Trade Negotiations

Article excerpt

BYLINE: Jerry Vilakazi

The European Union is currently negotiating an Economic Partnership Agreement (EPA) with some members of the Southern African Development Community - Angola, Botswana, Lesotho, Mozambique, Namibia, South Africa, Swaziland and Tanzania.

This new free trade agreement is intended to replace the trade provisions of the Cotonou Partnership Agreement which were found not to be in compliance with World Trade Organisation (WTO) rules.

It is now coming down to the wire for these negotiations as there is a requirement that an agreement be in place by the end of the year. Accusations are already starting to fly as to who should be blamed for the failure to agree on an EPA. The EU and some SADC countries are pointing the finger at South Africa, but the issues are more intricate.

South Africa already has the Trade Development and Co-operation Agreement (TDCA) with the EU, which governs trade between the two.

Some would ask why we need an EPA. An EPA provides an opportunity to make progress on what was achieved in the trade and co-operation agreement, but, more importantly, it is a chance for the Southern African Customs Union (Sacu) to have one regime under which all members trade with the EU.

An effective agreement would harmonise the relationship of South Africa and the BLNS (Botswana, Lesotho, Namibia and Swaziland) with the EU. There is also a chance to address the sensitivities of the BLNS, which were not included in the TDCA.

It is important the agreement offers real benefits to the private sector in the region. This can only be achieved if consideration of the scope of the EPA goes beyond simply market access for goods.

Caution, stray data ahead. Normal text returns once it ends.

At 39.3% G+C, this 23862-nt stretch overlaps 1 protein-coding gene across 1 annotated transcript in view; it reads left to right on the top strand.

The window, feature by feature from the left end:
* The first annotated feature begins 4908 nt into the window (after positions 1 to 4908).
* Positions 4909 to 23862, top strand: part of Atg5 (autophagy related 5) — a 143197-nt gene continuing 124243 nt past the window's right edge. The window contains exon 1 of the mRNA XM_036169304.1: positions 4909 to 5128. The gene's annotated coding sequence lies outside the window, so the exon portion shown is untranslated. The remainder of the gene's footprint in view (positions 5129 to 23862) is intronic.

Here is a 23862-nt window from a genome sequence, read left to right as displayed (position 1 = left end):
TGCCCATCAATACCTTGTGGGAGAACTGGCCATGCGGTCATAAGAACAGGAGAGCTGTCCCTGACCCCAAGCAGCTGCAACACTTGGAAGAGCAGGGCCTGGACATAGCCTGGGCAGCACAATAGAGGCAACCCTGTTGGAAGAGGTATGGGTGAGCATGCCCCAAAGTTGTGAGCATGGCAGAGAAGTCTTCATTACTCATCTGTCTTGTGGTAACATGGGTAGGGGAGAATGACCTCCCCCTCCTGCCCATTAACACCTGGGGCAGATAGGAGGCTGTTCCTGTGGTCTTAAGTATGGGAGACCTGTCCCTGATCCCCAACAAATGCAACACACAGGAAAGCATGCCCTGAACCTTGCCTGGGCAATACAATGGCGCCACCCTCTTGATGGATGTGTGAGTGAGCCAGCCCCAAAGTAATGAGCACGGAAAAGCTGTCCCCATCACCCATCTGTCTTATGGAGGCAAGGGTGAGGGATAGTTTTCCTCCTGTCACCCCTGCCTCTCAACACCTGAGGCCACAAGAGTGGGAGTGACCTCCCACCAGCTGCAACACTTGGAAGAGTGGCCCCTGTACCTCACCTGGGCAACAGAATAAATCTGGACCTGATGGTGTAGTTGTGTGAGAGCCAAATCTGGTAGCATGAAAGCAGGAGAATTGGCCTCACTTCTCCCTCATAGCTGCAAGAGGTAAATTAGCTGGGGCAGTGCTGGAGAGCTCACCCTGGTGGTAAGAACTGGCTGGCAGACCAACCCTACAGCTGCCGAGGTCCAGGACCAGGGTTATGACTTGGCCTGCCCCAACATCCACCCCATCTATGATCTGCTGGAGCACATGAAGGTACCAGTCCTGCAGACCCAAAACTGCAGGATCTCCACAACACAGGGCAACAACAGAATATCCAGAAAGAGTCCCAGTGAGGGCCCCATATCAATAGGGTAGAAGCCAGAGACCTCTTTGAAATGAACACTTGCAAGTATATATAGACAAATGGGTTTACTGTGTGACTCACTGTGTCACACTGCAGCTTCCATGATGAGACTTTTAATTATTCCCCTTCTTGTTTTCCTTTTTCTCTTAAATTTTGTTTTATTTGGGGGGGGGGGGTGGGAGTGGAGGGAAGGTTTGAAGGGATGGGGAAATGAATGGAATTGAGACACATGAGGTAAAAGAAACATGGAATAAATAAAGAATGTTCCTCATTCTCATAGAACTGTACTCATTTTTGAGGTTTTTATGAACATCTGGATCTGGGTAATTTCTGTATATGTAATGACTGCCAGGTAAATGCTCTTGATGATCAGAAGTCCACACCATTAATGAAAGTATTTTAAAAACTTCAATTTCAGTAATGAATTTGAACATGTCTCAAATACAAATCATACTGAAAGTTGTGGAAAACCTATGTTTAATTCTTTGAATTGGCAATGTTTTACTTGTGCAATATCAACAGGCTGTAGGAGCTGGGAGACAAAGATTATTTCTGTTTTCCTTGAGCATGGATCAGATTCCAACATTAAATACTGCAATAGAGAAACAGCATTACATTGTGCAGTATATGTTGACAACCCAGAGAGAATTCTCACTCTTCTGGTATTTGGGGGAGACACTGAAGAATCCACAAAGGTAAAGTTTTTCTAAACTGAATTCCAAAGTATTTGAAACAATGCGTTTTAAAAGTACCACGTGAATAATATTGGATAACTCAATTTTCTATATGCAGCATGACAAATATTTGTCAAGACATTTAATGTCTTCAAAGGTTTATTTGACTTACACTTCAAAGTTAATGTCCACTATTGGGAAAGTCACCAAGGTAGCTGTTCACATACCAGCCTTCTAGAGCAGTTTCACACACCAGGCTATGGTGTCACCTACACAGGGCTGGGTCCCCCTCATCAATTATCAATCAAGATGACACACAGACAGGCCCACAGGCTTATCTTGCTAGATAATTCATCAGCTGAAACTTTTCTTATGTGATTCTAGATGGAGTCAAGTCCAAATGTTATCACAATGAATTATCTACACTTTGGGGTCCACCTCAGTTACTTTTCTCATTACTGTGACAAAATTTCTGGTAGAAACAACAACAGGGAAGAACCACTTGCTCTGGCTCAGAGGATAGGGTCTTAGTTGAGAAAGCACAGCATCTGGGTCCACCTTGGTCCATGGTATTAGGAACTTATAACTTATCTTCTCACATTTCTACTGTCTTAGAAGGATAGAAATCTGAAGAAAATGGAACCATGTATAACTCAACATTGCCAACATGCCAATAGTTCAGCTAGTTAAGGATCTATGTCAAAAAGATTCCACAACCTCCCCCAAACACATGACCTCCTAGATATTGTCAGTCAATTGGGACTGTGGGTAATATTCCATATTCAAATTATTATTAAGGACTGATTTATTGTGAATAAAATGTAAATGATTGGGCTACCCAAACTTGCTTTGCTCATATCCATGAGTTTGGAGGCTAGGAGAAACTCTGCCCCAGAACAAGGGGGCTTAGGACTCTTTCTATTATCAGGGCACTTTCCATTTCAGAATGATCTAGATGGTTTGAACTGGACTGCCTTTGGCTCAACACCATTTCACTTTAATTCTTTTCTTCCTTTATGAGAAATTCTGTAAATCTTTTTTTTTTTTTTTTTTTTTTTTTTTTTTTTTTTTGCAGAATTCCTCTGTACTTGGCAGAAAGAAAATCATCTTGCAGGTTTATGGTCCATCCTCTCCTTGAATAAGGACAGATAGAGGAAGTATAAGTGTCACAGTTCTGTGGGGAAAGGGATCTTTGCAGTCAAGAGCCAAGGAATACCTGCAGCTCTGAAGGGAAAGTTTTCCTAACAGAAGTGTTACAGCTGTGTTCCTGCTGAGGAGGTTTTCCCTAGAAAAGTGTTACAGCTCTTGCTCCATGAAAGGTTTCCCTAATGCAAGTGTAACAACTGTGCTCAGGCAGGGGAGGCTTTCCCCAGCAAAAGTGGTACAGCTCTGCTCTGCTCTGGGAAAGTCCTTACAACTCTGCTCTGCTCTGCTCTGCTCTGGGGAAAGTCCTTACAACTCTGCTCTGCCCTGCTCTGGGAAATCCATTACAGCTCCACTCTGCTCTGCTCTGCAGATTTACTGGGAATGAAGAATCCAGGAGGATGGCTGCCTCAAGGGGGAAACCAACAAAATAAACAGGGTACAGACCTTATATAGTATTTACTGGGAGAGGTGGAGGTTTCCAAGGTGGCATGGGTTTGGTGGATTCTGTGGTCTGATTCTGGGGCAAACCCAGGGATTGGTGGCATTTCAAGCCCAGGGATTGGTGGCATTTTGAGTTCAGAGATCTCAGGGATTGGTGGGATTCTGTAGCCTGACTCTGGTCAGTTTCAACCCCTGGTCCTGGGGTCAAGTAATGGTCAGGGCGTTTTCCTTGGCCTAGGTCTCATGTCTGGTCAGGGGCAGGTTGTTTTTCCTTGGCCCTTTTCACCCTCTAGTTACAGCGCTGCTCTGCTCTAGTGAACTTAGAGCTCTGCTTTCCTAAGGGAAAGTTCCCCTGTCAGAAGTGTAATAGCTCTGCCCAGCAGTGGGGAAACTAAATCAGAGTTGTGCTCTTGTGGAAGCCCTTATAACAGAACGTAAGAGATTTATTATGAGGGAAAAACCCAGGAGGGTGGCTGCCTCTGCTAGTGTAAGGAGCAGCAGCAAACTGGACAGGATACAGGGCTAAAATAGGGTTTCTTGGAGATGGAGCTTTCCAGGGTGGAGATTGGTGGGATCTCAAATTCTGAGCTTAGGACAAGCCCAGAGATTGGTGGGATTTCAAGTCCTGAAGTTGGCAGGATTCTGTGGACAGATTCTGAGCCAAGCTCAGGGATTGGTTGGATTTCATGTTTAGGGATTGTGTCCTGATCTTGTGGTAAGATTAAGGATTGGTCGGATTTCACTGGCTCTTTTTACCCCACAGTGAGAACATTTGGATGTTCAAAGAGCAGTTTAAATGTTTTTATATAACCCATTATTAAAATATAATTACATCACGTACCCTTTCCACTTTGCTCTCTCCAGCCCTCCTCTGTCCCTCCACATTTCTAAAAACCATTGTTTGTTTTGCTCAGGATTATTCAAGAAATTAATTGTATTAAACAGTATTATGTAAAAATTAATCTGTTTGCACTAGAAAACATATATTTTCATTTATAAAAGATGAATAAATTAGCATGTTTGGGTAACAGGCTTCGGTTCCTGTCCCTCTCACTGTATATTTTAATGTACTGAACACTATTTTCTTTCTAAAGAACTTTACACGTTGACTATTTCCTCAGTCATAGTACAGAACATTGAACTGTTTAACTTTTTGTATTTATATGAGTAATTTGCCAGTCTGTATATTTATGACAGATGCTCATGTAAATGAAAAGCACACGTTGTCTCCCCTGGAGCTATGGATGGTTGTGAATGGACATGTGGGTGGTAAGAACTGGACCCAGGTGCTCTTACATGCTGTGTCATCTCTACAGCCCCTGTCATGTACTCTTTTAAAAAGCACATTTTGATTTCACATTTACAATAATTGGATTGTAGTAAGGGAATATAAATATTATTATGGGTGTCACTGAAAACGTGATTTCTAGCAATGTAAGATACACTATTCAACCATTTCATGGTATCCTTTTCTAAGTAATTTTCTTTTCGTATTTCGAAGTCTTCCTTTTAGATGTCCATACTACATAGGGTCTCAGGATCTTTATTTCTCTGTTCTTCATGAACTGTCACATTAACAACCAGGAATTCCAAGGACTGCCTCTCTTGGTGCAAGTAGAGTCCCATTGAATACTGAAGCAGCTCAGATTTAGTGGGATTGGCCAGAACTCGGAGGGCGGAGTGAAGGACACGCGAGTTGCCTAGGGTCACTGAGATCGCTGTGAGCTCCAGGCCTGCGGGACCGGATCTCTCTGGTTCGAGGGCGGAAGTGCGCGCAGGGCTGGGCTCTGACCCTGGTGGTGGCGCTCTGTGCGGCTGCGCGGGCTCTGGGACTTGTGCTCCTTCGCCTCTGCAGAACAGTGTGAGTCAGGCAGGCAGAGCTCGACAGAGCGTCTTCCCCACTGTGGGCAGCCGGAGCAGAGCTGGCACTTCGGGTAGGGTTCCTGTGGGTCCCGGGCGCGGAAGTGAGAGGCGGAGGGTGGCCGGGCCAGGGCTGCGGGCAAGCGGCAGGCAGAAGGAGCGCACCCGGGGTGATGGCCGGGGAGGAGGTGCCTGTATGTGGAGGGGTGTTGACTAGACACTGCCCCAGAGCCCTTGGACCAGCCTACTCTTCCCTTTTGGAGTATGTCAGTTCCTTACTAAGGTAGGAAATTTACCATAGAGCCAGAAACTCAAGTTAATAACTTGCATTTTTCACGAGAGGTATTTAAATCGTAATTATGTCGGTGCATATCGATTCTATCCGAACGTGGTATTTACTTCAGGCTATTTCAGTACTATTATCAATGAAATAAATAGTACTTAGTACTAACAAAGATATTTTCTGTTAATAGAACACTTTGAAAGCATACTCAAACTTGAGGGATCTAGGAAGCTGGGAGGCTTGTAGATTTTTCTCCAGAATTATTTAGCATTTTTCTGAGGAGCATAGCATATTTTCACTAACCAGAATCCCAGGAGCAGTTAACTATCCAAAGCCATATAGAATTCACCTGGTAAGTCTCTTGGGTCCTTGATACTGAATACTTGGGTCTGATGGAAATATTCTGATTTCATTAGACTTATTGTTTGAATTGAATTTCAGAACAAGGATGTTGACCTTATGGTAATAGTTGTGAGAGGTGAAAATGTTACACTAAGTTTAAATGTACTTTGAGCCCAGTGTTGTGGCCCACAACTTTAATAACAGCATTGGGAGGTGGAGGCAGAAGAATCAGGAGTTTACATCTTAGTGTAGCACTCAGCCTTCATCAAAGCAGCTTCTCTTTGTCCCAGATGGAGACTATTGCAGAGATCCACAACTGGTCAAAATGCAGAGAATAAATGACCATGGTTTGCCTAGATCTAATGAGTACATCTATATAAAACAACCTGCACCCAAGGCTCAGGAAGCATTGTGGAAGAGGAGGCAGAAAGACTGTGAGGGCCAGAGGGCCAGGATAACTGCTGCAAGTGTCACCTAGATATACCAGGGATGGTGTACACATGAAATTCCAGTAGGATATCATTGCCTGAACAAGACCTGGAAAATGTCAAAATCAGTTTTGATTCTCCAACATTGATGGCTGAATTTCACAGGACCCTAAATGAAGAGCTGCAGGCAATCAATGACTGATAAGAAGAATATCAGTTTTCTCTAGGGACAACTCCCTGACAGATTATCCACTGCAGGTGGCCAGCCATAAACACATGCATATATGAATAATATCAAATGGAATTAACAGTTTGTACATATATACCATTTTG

In today's global trade environment, tariffs are often the least of the worries of business, with non-tariff barriers emerging as significant hurdles to trade between countries. Thus it appears issues such as trade facilitation, customs, standards, sanitary and phytosanitary (SPS) measures and rules of origin can have a significant impact on the ability of exporters to gain access to the market of another country.

Given the tight time-frame for completion of the EPA negotiations, the best option would seem to be a broad-based framework agreement to be implemented by January 1. This would provide certainty of market access to the EU for other countries in the region (notably Botswana, Namibia and Swaziland) and would also give additional time for discussions on other more complex issues.

The hasty signing of an all-inclusive SADC EPA could result in an agreement that does not necessarily advance the interests of the region, and has the potential to further complicate the process of regional integration in SADC, especially the proposed formation of a customs union by 2010.

Some ask what the hurry is to conclude the EPA. The short answer is that there is a requirement under the provisions of the WTO for the trading relationship between the EU and African, Caribbean and Pacific (ACP) countries to be brought into line with the principles of reciprocity and most-favoured-nation treatment. The WTO granted a waiver for the Cotonou Partnership Agreement, but only until January 1, 2008.

Another option raised by some commentators is to seek an extension of this WTO waiver. This, however, is likely to be a difficult process that may be opposed by a number of other developing country members of the WTO. It may also not be in the best interests of SADC countries as it could lead to the further erosion of preferential market access and a lack of certainty in the long run.

To date, the SADC EPA negotiations have focused on market access for industrial and agricultural goods. We understand progress has been made, but the EU has tried to provide South Africa with a lesser level of market access in some areas.

The insistence of the EU in differentiating between South Africa and the BLNS on market access is not helpful. …